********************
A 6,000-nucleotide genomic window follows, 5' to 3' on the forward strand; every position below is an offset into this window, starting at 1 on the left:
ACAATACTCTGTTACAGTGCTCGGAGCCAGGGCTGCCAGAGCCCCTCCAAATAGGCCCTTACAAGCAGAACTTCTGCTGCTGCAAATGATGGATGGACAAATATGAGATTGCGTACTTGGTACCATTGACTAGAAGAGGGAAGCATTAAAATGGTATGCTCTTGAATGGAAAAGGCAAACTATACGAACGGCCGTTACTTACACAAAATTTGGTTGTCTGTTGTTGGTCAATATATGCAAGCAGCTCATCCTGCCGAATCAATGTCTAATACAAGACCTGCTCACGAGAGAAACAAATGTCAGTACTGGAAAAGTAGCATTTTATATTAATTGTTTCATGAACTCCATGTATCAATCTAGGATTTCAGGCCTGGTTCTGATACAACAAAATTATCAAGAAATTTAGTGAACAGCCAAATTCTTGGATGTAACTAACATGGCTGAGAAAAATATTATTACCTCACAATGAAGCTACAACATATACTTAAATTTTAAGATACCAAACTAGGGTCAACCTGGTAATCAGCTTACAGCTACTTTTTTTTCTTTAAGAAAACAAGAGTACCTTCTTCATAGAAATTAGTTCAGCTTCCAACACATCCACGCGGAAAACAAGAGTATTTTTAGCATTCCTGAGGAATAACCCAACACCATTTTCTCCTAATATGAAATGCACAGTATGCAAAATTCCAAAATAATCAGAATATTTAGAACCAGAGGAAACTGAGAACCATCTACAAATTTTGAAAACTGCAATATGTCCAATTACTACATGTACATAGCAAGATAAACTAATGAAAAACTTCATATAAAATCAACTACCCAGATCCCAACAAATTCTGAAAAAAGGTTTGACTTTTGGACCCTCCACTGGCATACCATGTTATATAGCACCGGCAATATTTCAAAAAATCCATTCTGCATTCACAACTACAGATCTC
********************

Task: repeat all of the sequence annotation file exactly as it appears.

A 6,000-nucleotide genomic window follows, 5' to 3' on the forward strand; every position below is an offset into this window, starting at 1 on the left:
ACAATACTCTGTTACAGTGCTCGGAGCCAGGGCTGCCAGAGCCCCTCCAAATAGGCCCTTACAAGCAGAACTTCTGCTGCTGCAAATGATGGATGGACAAATATGAGATTGCGTACTTGGTACCATTGACTAGAAGAGGGAAGCATTAAAATGGTATGCTCTTGAATGGAAAAGGCAAACTATACGAACGGCCGTTACTTACACAAAATTTGGTTGTCTGTTGTTGGTCAATATATGCAAGCAGCTCATCCTGCCGAATCAATGTCTAATACAAGACCTGCTCACGAGAGAAACAAATGTCAGTACTGGAAAAGTAGCATTTTATATTAATTGTTTCATGAACTCCATGTATCAATCTAGGATTTCAGGCCTGGTTCTGATACAACAAAATTATCAAGAAATTTAGTGAACAGCCAAATTCTTGGATGTAACTAACATGGCTGAGAAAAATATTATTACCTCACAATGAAGCTACAACATATACTTAAATTTTAAGATACCAAACTAGGGTCAACCTGGTAATCAGCTTACAGCTACTTTTTTTTCTTTAAGAAAACAAGAGTACCTTCTTCATAGAAATTAGTTCAGCTTCCAACACATCCACGCGGAAAACAAGAGTATTTTTAGCATTCCTGAGGAATAACCCAACACCATTTTCTCCTAATATGAAATGCACAGTATGCAAAATTCCAAAATAATCAGAATATTTAGAACCAGAGGAAACTGAGAACCATCTACAAATTTTGAAAACTGCAATATGTCCAATTACTACATGTACATAGCAAGATAAACTAATGAAAAACTTCATATAAAATCAACTACCCAGATCCCAACAAATTCTGAAAAAAGGTTTGACTTTTGGACCCTCCACTGGCATACCATGTTATATAGCACCGGCAATATTTCAAAAAATCCATTCTGCATTCACAACTACAGATCTC